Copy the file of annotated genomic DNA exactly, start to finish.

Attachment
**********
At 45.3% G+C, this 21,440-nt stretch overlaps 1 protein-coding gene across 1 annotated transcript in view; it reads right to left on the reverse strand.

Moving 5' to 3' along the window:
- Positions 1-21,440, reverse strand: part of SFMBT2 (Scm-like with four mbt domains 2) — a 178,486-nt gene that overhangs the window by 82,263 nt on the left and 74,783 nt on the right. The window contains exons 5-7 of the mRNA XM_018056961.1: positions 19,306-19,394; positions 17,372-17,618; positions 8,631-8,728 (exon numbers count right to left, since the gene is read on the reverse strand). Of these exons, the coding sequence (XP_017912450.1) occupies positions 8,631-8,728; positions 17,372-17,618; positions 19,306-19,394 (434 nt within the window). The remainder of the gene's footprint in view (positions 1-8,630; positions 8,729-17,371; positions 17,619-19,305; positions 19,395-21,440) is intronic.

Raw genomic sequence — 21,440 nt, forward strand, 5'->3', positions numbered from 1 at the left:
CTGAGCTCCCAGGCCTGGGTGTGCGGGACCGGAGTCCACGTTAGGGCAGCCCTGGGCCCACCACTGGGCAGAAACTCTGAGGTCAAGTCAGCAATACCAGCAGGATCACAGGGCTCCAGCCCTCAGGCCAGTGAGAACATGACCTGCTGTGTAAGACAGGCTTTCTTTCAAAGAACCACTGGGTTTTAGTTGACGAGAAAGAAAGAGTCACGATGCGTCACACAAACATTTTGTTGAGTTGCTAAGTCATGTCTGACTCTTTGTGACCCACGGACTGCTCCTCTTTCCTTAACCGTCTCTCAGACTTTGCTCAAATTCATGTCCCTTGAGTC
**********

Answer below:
At 45.3% G+C, this 21,440-nt stretch overlaps 1 protein-coding gene across 1 annotated transcript in view; it reads right to left on the reverse strand.

Moving 5' to 3' along the window:
- Positions 1-21,440, reverse strand: part of SFMBT2 (Scm-like with four mbt domains 2) — a 178,486-nt gene that overhangs the window by 82,263 nt on the left and 74,783 nt on the right. The window contains exons 5-7 of the mRNA XM_018056961.1: positions 19,306-19,394; positions 17,372-17,618; positions 8,631-8,728 (exon numbers count right to left, since the gene is read on the reverse strand). Of these exons, the coding sequence (XP_017912450.1) occupies positions 8,631-8,728; positions 17,372-17,618; positions 19,306-19,394 (434 nt within the window). The remainder of the gene's footprint in view (positions 1-8,630; positions 8,729-17,371; positions 17,619-19,305; positions 19,395-21,440) is intronic.

Raw genomic sequence — 21,440 nt, forward strand, 5'->3', positions numbered from 1 at the left:
CTGAGCTCCCAGGCCTGGGTGTGCGGGACCGGAGTCCACGTTAGGGCAGCCCTGGGCCCACCACTGGGCAGAAACTCTGAGGTCAAGTCAGCAATACCAGCAGGATCACAGGGCTCCAGCCCTCAGGCCAGTGAGAACATGACCTGCTGTGTAAGACAGGCTTTCTTTCAAAGAACCACTGGGTTTTAGTTGACGAGAAAGAAAGAGTCACGATGCGTCACACAAACATTTTGTTGAGTTGCTAAGTCATGTCTGACTCTTTGTGACCCACGGACTGCTCCTCTTTCCTTAACCGTCTCTCAGACTTTGCTCAAATTCATGTCCCTTGAGTC